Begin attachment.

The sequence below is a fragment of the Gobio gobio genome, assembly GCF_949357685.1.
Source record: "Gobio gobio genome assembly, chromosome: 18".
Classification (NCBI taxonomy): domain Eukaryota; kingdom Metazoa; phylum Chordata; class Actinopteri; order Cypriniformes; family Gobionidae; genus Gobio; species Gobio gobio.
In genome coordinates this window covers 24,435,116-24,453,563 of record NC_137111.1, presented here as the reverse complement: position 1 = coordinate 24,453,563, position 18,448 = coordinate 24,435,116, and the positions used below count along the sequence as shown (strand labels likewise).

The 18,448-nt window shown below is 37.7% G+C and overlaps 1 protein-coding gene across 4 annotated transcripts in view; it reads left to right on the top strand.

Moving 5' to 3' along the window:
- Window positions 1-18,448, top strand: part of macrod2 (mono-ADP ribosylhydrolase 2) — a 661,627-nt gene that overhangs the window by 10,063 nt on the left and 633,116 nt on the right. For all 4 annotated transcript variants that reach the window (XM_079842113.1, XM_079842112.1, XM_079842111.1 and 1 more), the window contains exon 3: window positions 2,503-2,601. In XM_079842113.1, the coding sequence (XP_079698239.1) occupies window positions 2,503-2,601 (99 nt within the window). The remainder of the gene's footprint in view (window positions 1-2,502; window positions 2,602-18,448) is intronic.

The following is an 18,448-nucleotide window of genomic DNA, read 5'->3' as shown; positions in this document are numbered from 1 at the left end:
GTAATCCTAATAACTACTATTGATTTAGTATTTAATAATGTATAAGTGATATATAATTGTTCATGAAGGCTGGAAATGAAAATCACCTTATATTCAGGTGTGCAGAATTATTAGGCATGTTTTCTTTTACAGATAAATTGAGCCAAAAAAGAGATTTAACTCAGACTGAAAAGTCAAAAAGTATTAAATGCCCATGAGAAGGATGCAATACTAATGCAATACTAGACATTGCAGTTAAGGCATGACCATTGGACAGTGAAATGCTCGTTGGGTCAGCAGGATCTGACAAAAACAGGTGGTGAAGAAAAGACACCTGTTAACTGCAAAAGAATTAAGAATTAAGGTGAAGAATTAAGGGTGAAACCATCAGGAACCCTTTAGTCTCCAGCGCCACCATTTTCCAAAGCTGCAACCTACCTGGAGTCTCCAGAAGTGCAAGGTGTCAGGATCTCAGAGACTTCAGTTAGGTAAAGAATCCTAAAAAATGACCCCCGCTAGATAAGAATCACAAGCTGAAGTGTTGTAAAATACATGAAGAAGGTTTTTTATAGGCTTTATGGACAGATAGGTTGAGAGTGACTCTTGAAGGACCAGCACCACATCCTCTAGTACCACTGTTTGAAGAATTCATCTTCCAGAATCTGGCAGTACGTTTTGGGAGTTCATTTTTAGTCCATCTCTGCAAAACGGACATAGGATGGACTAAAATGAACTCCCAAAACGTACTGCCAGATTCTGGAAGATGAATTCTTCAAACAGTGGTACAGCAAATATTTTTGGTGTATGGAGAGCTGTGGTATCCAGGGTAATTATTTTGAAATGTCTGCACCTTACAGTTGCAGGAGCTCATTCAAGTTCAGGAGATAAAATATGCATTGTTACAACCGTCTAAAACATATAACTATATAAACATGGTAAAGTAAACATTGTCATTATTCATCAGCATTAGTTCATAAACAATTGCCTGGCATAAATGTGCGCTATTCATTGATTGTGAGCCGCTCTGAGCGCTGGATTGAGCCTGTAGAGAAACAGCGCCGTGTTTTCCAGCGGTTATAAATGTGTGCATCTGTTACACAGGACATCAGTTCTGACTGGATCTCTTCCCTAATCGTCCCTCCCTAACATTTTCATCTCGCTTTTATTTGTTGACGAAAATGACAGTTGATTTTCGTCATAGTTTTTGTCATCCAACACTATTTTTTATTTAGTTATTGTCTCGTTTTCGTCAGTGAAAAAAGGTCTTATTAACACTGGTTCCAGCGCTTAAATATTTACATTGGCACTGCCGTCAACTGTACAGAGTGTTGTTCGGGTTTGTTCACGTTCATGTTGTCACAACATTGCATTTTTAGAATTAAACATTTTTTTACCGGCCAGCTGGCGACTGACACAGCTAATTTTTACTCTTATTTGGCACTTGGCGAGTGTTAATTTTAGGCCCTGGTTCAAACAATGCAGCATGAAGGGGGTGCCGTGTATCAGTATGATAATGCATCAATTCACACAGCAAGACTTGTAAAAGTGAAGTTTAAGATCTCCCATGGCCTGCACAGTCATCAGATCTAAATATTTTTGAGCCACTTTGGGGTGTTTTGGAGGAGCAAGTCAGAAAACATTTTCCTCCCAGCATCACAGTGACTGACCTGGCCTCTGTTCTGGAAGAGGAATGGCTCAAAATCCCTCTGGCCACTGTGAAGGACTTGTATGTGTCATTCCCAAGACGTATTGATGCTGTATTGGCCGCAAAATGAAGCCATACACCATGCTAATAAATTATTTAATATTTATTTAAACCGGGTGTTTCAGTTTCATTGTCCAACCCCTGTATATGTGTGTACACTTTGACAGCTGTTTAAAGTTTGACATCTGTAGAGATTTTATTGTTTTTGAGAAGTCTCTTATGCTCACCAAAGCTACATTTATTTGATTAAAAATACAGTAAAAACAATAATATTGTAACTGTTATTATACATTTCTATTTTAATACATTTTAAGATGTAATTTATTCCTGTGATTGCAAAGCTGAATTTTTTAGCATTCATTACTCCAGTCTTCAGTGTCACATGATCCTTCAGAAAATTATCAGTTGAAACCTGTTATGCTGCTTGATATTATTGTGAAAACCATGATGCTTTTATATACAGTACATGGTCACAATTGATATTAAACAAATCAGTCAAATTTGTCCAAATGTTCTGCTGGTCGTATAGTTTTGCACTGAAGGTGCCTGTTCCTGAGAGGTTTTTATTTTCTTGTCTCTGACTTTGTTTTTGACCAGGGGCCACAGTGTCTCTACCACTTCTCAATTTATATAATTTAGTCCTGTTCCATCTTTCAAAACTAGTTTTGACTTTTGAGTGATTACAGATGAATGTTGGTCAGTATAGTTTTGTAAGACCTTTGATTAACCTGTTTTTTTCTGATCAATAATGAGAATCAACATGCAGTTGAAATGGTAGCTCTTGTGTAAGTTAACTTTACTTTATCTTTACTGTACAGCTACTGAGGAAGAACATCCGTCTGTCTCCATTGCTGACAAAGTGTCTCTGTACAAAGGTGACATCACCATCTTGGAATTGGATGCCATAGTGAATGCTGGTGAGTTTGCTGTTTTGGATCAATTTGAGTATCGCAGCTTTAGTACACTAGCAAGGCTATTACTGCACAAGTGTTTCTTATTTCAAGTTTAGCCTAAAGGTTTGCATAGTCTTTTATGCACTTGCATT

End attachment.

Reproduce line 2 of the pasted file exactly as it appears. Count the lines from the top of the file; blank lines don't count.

Source record: "Gobio gobio genome assembly, chromosome: 18".